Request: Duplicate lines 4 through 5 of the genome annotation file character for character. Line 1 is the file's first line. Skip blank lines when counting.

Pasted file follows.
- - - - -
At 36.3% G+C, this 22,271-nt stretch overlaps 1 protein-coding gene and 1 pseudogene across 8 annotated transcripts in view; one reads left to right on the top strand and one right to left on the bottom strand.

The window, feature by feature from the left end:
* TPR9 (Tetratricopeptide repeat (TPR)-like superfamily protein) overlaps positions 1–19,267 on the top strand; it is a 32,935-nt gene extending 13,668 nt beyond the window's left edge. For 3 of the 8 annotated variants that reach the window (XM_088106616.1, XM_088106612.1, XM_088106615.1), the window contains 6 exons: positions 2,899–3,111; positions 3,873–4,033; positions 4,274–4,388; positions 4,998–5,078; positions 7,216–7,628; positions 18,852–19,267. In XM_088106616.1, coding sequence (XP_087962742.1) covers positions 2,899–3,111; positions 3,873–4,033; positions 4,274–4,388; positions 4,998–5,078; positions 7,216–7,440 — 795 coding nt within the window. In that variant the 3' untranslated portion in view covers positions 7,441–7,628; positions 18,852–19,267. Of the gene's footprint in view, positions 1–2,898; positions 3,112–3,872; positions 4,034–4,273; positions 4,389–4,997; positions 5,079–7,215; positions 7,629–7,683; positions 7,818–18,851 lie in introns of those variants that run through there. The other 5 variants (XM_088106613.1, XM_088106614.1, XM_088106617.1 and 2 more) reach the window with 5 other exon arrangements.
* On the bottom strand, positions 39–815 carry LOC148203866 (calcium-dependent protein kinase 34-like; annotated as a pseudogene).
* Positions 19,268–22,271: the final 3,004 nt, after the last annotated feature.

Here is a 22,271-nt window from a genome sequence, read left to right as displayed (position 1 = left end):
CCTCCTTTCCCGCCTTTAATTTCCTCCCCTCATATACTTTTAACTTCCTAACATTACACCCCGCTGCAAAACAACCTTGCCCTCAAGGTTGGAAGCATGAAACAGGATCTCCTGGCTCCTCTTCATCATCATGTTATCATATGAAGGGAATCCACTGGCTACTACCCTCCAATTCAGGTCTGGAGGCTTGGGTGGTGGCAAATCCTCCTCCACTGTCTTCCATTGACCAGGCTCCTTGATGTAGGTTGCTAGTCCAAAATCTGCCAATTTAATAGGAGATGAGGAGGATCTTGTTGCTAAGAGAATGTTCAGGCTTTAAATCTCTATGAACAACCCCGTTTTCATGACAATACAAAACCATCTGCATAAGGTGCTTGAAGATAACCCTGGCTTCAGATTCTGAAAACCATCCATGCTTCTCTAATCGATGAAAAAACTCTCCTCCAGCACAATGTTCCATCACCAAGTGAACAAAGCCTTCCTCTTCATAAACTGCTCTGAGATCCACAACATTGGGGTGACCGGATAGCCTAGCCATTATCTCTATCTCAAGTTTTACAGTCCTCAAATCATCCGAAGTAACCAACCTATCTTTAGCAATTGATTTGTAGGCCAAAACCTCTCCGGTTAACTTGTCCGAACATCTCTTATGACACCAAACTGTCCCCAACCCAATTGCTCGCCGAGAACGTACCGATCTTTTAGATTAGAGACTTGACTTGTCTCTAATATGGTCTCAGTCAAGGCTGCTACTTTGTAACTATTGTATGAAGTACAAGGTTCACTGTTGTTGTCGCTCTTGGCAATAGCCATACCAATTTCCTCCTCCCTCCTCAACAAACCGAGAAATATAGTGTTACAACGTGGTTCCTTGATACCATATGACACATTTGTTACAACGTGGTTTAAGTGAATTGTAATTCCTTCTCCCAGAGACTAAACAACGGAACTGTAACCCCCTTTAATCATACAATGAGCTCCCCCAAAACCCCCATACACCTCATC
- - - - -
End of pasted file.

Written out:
* On the bottom strand, positions 39–815 carry LOC148203866 (calcium-dependent protein kinase 34-like; annotated as a pseudogene).
* Positions 19,268–22,271: the final 3,004 nt, after the last annotated feature.